293 F.3d 908, 910 (5th Cir. 2002) ("In an action for declaratory relief, the amount in controversy is the value of the right to be protected or the extent of the injury to be prevented.") (citing Leininger v. Leininger, 705 F.2d 727, 729 (5th Cir. 1983)). Finally, Balboa argues that even without aggregation of the individual counts, plaintiffs' demand for $60,000 actual damages and $10,000 punitive damages satisfies the amount in controversy for diversity jurisdiction in light of the rule that "[i]n suits involving multiple plaintiffs seeking punitive damages under Mississippi law, the court is required to aggregate the plaintiffs' claims for punitive damages in determining the amount in controversy." Bland v. Fleet Finance, 2003 WL 22244407, 2
(N.D. Miss. 2003) (citing Allen v. R & H Oil & Gas Co., 63 F.3d 1326, 1330 (5th Cir. 1995)). See Allen, 63 F.3d at 1334-35
(holding that the nature of punitive damages under Mississippi law requires that punitive damage claims of all plaintiffs in a
Mississippi multi-plaintiff action be aggregated, with the entire amount of punitive damages sought being allocated to each plaintiff in order to determine the amount in controversy). The court rejects defendant's argument that plaintiffs' declaratory judgment demand meets the amount in controversy. Contrary to defendant's assertion, plaintiffs have not demanded that the court declare they are entitled to "full benefits under the Policy." Rather, plaintiffs have sought a declaratory
judgment that defendants owe them "for the damages as asserted in their Complaint." (emphasis added). They have not purported to
seek as damages "full benefits under the Policy" or the policy's limits of liability. $60,000. The court also rejects Balboa's argument that each count of plaintiffs' complaint constitutes a separate damages demand. Plaintiffs' complaint, while nominally constructed in five "counts," does not clearly delineate separate causes of actions in each count or seek separate damages for different wrongs. On the Rather, they have sought actual damages of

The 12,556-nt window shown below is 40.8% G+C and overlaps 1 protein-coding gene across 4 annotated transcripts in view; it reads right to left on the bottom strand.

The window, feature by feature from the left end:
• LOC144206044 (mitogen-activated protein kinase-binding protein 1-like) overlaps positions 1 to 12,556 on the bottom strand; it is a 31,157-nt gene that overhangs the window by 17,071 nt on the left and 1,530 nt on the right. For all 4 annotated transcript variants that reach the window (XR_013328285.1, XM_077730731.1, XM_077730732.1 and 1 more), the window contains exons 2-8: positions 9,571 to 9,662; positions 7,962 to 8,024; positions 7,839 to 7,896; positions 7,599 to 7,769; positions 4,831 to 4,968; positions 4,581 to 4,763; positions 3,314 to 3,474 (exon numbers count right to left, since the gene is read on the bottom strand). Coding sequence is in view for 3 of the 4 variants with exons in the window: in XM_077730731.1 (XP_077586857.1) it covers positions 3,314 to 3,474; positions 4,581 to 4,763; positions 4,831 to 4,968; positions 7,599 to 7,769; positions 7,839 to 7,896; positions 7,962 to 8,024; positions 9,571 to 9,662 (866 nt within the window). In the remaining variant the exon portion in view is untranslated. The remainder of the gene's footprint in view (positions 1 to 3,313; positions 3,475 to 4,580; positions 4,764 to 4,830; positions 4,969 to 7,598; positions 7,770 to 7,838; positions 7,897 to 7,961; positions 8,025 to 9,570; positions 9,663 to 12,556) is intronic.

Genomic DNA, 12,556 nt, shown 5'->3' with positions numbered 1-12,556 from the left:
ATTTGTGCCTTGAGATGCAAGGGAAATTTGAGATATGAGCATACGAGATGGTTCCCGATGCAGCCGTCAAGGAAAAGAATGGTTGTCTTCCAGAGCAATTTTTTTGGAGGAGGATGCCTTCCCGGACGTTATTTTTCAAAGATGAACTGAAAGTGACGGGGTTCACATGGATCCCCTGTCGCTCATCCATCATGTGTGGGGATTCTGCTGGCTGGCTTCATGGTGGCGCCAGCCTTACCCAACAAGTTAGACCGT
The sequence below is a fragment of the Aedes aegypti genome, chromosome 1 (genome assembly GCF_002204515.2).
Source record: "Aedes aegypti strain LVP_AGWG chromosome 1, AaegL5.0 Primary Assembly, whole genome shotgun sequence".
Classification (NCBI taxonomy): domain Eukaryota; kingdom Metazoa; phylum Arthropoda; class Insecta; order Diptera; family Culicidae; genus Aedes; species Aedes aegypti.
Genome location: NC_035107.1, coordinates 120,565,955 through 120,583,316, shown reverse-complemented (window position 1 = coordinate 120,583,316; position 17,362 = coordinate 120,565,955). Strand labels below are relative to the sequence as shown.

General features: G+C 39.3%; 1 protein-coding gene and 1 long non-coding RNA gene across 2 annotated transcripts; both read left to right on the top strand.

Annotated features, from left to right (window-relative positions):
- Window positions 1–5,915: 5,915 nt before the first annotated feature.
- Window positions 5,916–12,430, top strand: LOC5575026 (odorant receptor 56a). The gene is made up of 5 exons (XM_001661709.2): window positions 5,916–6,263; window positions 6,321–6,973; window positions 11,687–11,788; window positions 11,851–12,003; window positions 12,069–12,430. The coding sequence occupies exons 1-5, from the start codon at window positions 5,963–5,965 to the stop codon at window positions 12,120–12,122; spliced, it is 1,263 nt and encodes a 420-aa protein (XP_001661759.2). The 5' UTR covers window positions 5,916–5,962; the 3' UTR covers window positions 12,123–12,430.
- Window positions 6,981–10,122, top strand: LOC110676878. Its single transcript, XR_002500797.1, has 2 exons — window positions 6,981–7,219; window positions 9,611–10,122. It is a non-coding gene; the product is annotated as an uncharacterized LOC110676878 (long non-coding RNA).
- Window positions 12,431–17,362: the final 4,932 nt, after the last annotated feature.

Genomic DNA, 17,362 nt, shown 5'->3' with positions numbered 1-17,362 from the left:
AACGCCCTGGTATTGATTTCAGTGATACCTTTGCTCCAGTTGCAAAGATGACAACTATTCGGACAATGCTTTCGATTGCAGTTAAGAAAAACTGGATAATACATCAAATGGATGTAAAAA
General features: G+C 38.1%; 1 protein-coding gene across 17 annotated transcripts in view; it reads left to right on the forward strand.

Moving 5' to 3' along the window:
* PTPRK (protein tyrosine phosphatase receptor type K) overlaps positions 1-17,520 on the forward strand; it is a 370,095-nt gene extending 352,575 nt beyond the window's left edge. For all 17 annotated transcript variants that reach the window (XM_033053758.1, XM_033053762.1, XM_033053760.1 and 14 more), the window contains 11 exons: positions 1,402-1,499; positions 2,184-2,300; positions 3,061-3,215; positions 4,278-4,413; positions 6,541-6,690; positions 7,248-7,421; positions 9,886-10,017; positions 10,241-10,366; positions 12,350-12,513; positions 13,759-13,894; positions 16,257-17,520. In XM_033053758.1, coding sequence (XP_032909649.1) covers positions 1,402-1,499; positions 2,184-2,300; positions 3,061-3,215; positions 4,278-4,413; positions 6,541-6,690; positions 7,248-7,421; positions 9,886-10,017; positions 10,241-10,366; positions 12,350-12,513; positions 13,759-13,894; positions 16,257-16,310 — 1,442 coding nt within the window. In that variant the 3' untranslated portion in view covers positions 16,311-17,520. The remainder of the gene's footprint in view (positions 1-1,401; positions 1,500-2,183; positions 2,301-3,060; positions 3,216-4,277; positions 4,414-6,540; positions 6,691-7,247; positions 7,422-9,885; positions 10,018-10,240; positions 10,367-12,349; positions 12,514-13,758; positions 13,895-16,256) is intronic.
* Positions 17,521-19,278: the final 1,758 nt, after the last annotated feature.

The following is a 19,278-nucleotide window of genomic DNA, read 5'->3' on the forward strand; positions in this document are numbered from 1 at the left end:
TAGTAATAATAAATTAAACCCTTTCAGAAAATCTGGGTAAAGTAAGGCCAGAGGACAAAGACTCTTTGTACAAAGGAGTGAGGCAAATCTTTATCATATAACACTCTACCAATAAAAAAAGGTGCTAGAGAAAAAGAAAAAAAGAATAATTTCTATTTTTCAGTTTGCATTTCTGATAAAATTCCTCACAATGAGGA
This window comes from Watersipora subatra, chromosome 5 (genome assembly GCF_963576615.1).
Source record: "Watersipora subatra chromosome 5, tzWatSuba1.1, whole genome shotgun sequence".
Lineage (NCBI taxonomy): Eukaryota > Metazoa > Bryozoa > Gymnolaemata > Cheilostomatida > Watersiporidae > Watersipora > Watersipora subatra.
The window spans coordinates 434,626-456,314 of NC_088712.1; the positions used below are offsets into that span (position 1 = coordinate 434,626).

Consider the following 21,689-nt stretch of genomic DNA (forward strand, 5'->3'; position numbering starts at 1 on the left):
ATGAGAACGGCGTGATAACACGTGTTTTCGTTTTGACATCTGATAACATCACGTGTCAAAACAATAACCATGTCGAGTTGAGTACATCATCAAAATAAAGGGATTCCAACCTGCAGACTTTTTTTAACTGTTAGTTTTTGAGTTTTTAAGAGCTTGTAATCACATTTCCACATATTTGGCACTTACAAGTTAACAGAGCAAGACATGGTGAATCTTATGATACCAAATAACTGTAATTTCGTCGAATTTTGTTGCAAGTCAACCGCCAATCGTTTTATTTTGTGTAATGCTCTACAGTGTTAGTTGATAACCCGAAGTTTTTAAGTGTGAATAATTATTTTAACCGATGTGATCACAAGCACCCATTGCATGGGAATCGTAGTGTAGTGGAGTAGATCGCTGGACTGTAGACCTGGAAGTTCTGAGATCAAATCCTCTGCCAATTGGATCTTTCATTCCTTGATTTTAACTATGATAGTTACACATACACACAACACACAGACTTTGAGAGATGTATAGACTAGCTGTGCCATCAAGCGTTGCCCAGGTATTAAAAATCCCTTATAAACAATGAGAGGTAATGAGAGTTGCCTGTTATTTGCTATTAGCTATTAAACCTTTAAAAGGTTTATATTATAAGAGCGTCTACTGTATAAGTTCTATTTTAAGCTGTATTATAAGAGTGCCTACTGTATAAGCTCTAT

contrary, in the court's view, the counts are highly redundant, each complaining of essentially the same alleged wrong. Finally, while there might have been merit to Balboa's argument that plaintiffs' punitive damages demand was properly aggregated to satisfy the requirement of a minimum $75,000 amount in controversy, in the court's opinion, plaintiffs' affidavit submitted with their rebuttal sufficiently clarifies that the two of them together seek a total of $10,000 in punitive damages (so
that each presumably seeks $5,000 in punitive damages).
recognizes that a party may not change his damages demand by a post-removal affidavit to secure remand. See Thrash v. New
England Mut. Life Ins. Co., 534 F. Supp. 2d 691, 694 (S.D. Miss. 2008)("If it is facially apparent from the complaint that the amount in controversy exceeds $75,000 at the time of removal, `post-removal affidavits, stipulations, and amendments reducing the amount do not deprive the district court of jurisdiction.'") (quoting Gebbia v. Wal-Mart Stores, Inc., 233 F.3d 880, 883 (5th Cir. 2000)). "However, where the basis for jurisdiction is
ambiguous at the time of removal, `post-removal affidavits may be considered in determining the amount in controversy at the time of removal.'" Id, (quoting Gebbia, 233 F.3d at 883). See also
Taylor v. WMC Mortg. Corp., No. Civ. A. 3:05CV85LN, 2005 WL 1362997, *1 (S.D. Miss. June 2, 2005) (recognizing that while post-removal affidavits are not admissible to change a party's jurisdictional allegations, they may be considered to clarify a pleading which is ambiguous). In the court's opinion, plaintiffs'
affidavit makes clear that the amount in controversy on the basis of their complaint is not more than $75,000, and the case, therefore, is due to be remanded. In so holding, the court is mindful that Mississippi's procedural rules allow for the amendment of pleadings as late as at the close of evidence, before the case is presented to the jury; but the court accepts plaintiffs' representation, and that of their counsel, that they do not intend to amend their
However, as did the court in Wilbanks v. North
American Coal Corp., The Court presumes that the state trial judge would prohibit such an amendment as it would be allowing the Plaintiff[s] to perpetrate a fraud on this Court. Should Plaintiff[s], after the statutory limit for removal has passed, conveniently and coincidentally amend [their] pleading to seek damages in an amount greater than $75,000, this Court would entertain imposing the Tedford exception (which recognizes that "[w]here a plaintiff has attempted to manipulate the statutory rules for determining federal removal jurisdiction, thereby preventing the defendant from exercising its rights, equity may require that the one-year limit in § 1446(b) be extended."].2 The Court would not take such behavior lightly. 334 F. Supp. 2d 921, 927 n.8 (S.D. Miss. 2004). Based on the foregoing, it is ordered that plaintiffs' motion to remand is granted. SO ORDERED this 10th day of March, 2009.
/s/ Tom S. Lee UNITED STATES DISTRICT JUDGE
Tedford v. Warner-Lambert Co., 327 F.3d 423, 428-29 (5th Cir. 2003).